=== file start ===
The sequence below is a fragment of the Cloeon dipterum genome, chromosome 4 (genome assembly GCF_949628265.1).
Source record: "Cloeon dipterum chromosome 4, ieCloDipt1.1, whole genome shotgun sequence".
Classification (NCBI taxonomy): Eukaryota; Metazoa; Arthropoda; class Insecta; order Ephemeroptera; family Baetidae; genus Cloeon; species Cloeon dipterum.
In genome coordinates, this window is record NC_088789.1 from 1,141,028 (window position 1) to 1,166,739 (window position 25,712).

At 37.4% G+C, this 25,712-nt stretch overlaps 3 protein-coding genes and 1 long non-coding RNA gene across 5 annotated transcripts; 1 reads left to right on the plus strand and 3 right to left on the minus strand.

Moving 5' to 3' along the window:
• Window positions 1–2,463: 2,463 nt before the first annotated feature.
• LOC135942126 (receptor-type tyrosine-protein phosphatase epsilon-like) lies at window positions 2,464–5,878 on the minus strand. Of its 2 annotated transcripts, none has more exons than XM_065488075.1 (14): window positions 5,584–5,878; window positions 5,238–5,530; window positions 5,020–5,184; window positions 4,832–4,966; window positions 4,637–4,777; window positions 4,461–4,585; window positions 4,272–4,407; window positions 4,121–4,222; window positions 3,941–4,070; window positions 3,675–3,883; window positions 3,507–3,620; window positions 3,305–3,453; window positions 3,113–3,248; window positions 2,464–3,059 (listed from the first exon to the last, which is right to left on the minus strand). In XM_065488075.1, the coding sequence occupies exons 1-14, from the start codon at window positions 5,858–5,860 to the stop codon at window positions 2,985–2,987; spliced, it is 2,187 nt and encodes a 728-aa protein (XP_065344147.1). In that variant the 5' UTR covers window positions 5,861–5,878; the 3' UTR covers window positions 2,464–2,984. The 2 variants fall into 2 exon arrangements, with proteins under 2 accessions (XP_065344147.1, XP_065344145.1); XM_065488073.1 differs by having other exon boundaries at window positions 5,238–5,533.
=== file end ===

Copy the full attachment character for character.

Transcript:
The sequence below is a fragment of the Cloeon dipterum genome, chromosome 4 (genome assembly GCF_949628265.1).
Source record: "Cloeon dipterum chromosome 4, ieCloDipt1.1, whole genome shotgun sequence".
Classification (NCBI taxonomy): Eukaryota; Metazoa; Arthropoda; class Insecta; order Ephemeroptera; family Baetidae; genus Cloeon; species Cloeon dipterum.
In genome coordinates, this window is record NC_088789.1 from 1,141,028 (window position 1) to 1,166,739 (window position 25,712).

At 37.4% G+C, this 25,712-nt stretch overlaps 3 protein-coding genes and 1 long non-coding RNA gene across 5 annotated transcripts; 1 reads left to right on the plus strand and 3 right to left on the minus strand.

Moving 5' to 3' along the window:
• Window positions 1–2,463: 2,463 nt before the first annotated feature.
• LOC135942126 (receptor-type tyrosine-protein phosphatase epsilon-like) lies at window positions 2,464–5,878 on the minus strand. Of its 2 annotated transcripts, none has more exons than XM_065488075.1 (14): window positions 5,584–5,878; window positions 5,238–5,530; window positions 5,020–5,184; window positions 4,832–4,966; window positions 4,637–4,777; window positions 4,461–4,585; window positions 4,272–4,407; window positions 4,121–4,222; window positions 3,941–4,070; window positions 3,675–3,883; window positions 3,507–3,620; window positions 3,305–3,453; window positions 3,113–3,248; window positions 2,464–3,059 (listed from the first exon to the last, which is right to left on the minus strand). In XM_065488075.1, the coding sequence occupies exons 1-14, from the start codon at window positions 5,858–5,860 to the stop codon at window positions 2,985–2,987; spliced, it is 2,187 nt and encodes a 728-aa protein (XP_065344147.1). In that variant the 5' UTR covers window positions 5,861–5,878; the 3' UTR covers window positions 2,464–2,984. The 2 variants fall into 2 exon arrangements, with proteins under 2 accessions (XP_065344147.1, XP_065344145.1); XM_065488073.1 differs by having other exon boundaries at window positions 5,238–5,533.